Seán Fahy is also a founder member of the club. "We were after getting a parish priest in Kilchreest who was a native of Peterswell, Fr (Matt) O'Connor, and he was a help in bringing the two sides together," he says. "We had a new teacher in Peterswell, Tom McGarry from Tipperary, who was very interested in hurling."

The first treasurer, Michael Coleman, is beside him, here 45 years later to see the transformation; his job would be a great deal easier today. Preparing for an All-Ireland costs money but their success has made fundraising a lot easier.

Another ex-player, Joe Callanan, is also looking forward to this moment that none could have imagined possible, when a St Thomas's team will take to Croke Park in an All-Ireland final. They recognise the stand-out quality of the players they have now. "They are very dedicated," says Callanan, "every one of them is at training on time. They're sensible. No drink."

St Thomas's reached the final of the intermediate championship in 1978 and ascended into senior, slipping back down to intermediate twice after but only for short spells. Anthony Cunningham is their most renowned player of recent vintage, followed by Richie Murray, who played in the All-Ireland senior hurling final of 2001 at 19. Murray is one of 18 who have brothers involved, with the Burkes boasting a gold-standard clatter of six.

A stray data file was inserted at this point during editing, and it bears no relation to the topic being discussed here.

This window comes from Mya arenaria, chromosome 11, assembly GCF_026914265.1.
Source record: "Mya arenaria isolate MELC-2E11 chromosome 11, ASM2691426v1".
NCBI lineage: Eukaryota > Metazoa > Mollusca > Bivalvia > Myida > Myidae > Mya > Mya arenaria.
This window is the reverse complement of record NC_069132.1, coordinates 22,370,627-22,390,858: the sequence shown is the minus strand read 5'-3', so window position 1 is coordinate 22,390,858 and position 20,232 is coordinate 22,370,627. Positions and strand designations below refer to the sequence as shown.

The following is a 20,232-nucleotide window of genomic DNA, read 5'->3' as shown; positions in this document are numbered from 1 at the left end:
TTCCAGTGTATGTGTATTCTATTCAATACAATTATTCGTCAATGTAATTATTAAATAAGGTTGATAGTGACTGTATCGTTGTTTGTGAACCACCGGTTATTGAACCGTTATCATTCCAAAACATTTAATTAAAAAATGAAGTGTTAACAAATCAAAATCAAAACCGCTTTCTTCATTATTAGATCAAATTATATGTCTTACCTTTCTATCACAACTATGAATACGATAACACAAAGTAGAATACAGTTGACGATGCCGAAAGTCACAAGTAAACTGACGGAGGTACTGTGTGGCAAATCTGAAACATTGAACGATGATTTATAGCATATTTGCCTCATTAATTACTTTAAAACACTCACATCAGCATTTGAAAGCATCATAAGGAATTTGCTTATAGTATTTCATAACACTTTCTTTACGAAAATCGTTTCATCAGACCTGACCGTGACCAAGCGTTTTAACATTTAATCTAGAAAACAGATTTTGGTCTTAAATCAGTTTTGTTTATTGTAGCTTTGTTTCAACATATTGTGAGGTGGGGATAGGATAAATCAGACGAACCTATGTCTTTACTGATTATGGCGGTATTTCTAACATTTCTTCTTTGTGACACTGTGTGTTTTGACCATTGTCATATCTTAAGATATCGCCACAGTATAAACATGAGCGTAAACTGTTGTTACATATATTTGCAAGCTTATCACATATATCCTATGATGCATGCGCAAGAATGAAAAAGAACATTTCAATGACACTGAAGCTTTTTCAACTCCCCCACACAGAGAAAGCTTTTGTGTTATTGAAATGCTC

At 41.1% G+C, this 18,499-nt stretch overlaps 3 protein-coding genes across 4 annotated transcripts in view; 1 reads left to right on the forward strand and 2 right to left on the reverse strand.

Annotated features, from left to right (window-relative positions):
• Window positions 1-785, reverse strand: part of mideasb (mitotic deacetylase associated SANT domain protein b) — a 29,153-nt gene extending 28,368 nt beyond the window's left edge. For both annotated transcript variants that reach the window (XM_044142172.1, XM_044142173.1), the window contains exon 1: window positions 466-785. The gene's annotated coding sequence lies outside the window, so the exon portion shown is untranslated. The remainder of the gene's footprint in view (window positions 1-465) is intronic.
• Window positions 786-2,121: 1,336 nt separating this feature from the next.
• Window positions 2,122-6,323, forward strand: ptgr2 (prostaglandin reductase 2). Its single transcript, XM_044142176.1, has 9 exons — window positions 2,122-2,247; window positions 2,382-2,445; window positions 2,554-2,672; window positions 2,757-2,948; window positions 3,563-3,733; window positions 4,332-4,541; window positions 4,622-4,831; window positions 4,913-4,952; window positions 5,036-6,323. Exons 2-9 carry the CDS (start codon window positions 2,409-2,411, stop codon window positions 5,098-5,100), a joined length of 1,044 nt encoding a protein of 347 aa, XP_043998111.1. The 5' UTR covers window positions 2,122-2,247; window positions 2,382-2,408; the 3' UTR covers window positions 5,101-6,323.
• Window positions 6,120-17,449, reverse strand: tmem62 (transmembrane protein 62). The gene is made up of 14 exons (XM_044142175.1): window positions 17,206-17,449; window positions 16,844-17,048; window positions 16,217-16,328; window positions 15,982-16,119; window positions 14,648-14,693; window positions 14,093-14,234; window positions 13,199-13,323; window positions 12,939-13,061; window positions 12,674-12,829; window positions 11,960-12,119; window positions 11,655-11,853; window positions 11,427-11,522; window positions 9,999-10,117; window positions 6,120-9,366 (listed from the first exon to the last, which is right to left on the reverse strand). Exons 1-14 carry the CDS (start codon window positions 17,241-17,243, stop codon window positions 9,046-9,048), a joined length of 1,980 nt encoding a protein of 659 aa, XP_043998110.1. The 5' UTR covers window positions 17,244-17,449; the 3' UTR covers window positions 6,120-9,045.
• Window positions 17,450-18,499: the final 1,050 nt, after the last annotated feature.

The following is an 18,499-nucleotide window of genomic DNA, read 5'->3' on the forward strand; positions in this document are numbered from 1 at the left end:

The Cooneys supply three, though one is injured. Their mother and current club treasurer Mary came to Peterswell from Kilkerrin to marry Joe Cooney and they started a family. "Well, I had five. I lost my oldest daughter (Laura) when she was 14 in an accident, so we have Heather who is is playing with the county in camogie," Mary explains.

"Then there's Donal, who is the oldest boy, he had an operation on his hip on the 21st of December, unfortunately he missed the county final, he got injured the day we played Loughrea in the group stages. Then Conor, he's 20 and Shane, the baby, he's first year in college. They're quiet lads, they don't tell me much. I ask them something, all they say is: what do you want to know that for? All I do is the washing."

She says the most terrifying part of this journey was in Parnell Park the day they drew with Loughgiel Shamrocks. They looked beaten in normal time until her son Conor scored a majestic equaliser. "I thought we were gone. They were all cramping. How, you're asking, are they going to play another 20 minutes? It's been great. We were at our local school (in Peterswell) the other day, Bríd O'Donnell is a wonderful headmistress there, and the kids have a song composed. They have really gotten into it."

What is the song called? "I don't know. I know the first line: 'Kilcormac-Killoughey you are going down, the St Thomas men are coming to town'." She smiles while the men around her break into laughter.

Colm Burke, an uncle of the Burke lads, is quick to stress the rest of the squad are of equal importance. Nobody would dispute that. But to have six players from the one house in an All-Ireland club final, and their father John managing, is some going, a feature of the GAA in rural Ireland that has become virtually extinct.